1. Schaffner, Marilyn MSN, RN, CGRN, Department Editor

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I just completed my computerized mandatory training for the new year. Our organization requires every employee to complete a number of modules (that are specific to their area of work) each year. These modules include such things as updates and reviews of Health Insurance Portability and Accountability Act of 1996 (HIPAA) compliance, infection control, fire safety, and patient safety. I remember the days when we had to attend individual classes every year. Computer technology has made completing this competency training much easier.


Technology has also enhanced our ability to stay connected. I can sit at my desk and pull up reports of the current status of my departmental budgets, check nursing turnover, view the census of the hospital for each unit, obtain text information on any subject imaginable, and communicate with anyone around the world via e-mail. However, this increase in communication via technology does not come without challenges.


Recently I was at a meeting during which a proposal was being discussed to pilot a new wireless system offering unlimited e-mail, unlimited Web browsing, speaker phone, access to instant messaging, the ability to interface telephone and laptop computers, and the ability to roam to hundreds of countries worldwide. One of the physicians gracefully declined the opportunity to pilot the new technology. She had tried a similar technology and found she could not extricate herself from work. She had lost any previous boundary between home and work. She decided to abandon the device and is pleased with her decision.


I tried using a Palm Pilot several years ago. While impressing those around me, my work life became total confusion. I was scheduling future meetings in real time while my assistant (back at her desk) was scheduling meetings for the same date and time. It was not until we would synchronize the device at the end of the day that we found my calendar was incredibly double booked!! The time gained from having immediate access to my schedule via this piece of technology was lost rearranging my schedule. Within 2 weeks, I returned my Palm Pilot to the Information Technology department.


The price for increasing connectivity may be decreased productivity. It is estimated 11 million people are using instant messaging at work (Forster, 2004). Although instant messaging-real-time text conversation-may have its rewards, if used inappropriately it may, in fact, decrease productivity at work. Some organizations are developing policies that prohibit instant messaging in the workplace (Goldsborough, 2004).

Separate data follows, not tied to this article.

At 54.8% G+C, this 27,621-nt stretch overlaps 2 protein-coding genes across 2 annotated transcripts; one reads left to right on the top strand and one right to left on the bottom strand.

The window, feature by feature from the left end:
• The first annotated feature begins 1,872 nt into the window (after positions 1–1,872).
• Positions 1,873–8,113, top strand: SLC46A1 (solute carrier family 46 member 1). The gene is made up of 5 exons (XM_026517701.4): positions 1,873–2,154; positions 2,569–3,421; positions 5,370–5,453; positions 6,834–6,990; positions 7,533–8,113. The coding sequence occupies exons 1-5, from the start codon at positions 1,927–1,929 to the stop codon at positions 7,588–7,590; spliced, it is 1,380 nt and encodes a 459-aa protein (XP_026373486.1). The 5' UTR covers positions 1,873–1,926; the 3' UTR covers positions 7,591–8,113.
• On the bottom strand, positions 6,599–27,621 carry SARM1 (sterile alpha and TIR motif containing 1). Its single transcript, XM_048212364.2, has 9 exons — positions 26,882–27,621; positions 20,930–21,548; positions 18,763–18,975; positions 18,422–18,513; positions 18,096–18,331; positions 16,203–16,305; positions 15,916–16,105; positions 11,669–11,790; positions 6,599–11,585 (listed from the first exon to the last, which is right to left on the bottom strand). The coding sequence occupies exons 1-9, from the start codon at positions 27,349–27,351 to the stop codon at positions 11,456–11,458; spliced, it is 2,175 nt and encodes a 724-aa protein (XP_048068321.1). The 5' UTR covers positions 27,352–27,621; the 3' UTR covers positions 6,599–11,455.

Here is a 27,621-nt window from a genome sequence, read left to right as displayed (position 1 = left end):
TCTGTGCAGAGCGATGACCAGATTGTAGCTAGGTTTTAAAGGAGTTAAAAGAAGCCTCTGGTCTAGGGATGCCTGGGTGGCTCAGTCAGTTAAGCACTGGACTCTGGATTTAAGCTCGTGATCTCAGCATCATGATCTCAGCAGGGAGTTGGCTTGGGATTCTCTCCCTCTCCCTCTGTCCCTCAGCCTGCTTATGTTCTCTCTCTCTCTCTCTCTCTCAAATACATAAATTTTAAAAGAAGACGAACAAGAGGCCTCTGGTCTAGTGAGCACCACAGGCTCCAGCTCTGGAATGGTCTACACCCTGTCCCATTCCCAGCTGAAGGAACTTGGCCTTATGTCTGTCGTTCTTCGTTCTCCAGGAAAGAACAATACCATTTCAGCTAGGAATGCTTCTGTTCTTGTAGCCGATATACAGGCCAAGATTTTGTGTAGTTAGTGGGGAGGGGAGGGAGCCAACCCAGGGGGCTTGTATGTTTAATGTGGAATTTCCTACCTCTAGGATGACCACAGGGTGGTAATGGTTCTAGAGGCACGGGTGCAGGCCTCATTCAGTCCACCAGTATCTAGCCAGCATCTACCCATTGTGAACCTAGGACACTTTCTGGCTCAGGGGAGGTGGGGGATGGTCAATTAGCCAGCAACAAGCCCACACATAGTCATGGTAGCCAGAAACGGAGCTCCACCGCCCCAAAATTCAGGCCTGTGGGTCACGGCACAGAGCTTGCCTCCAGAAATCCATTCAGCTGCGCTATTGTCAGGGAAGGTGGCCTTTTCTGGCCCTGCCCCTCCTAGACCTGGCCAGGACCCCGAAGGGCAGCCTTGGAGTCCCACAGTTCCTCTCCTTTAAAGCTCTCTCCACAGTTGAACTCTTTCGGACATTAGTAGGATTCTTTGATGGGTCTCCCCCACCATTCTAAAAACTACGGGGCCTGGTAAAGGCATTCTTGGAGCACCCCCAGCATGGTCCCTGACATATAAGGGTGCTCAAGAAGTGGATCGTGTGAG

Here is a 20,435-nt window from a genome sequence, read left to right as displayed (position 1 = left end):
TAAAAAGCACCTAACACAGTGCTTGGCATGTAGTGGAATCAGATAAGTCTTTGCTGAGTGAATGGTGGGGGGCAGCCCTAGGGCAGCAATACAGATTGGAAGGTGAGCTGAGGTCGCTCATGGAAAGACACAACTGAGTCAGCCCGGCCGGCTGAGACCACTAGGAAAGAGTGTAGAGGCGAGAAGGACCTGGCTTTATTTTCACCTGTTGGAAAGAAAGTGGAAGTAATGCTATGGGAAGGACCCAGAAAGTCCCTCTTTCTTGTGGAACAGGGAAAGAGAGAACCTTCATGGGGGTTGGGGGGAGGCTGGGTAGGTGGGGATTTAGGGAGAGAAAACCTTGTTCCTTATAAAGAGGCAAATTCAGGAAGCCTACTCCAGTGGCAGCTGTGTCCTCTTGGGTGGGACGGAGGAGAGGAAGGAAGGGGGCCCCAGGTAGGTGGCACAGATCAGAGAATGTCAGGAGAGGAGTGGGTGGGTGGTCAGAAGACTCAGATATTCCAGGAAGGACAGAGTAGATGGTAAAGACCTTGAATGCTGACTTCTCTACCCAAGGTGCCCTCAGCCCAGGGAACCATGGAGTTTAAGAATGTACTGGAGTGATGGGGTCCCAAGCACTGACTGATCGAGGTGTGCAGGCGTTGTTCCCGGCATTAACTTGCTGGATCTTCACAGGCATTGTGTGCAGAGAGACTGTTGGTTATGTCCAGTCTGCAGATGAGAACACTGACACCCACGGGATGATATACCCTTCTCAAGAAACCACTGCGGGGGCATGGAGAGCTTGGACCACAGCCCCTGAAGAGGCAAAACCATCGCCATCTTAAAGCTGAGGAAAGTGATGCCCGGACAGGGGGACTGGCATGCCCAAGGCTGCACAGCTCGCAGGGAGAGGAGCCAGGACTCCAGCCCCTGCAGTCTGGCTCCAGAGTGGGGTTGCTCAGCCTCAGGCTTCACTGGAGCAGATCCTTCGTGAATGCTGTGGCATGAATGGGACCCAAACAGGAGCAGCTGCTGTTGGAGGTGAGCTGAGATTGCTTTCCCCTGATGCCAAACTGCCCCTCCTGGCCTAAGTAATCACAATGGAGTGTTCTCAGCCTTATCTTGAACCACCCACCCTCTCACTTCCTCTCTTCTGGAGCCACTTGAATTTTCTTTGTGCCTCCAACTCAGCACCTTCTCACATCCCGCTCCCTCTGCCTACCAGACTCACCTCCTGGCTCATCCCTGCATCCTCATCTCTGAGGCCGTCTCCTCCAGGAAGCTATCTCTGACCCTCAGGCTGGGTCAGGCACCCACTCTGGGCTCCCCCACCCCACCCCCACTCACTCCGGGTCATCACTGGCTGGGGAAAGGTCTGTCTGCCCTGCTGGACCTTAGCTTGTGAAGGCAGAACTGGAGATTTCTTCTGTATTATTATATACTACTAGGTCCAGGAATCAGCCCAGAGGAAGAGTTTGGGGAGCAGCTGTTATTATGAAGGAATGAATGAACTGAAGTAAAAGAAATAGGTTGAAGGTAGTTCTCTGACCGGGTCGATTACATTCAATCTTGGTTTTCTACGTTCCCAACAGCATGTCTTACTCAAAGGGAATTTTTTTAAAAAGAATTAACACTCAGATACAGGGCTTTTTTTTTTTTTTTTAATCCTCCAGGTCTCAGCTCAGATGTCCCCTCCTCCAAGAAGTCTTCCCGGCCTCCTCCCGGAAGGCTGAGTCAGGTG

It is easy to become distracted by all the high-tech methods at our fingertips that allow us to stay connected. As leaders, we must not become so preoccupied that we fail to recognize when face-to-face, human-to-human interaction is most appropriate. A scannable, anonymous exit interview is available for any employee who leaves my employer, the Medical University of South Carolina. The exit interview tool is being converted to an on-line version. I am questioning this; should we be conducting face-to-face exit interviews? Maybe our information would be more reliable and timely. Perhaps we might be able to retain some staff who are about to leave.


Multitasking is a result of this increased ability to connect with others via technology. Increasingly, meeting participants tote laptops or other mobile pocket personal computers and attempt to check e-mail during meetings. Have you ever been guilty of taking a telephone call while reading and answering e-mail? Both examples are disrespectful and a waste of time because it is impossible to split personal attention in such a way. Obviously, technology will continue to explode and change the way we conduct our daily business; however, it is my hope we will discriminate the need for face-to-face interaction while continuing to find the value of connectivity.




Forster, J. (2004, December 27). Instant messaging interfering in some workplaces. Charleston Post and Courier Business Review. [Context Link]


Goldsborough, R. (2004, August). Instant messaging managing risks and rewards. Retrieved December 29, 2004 from[Context Link]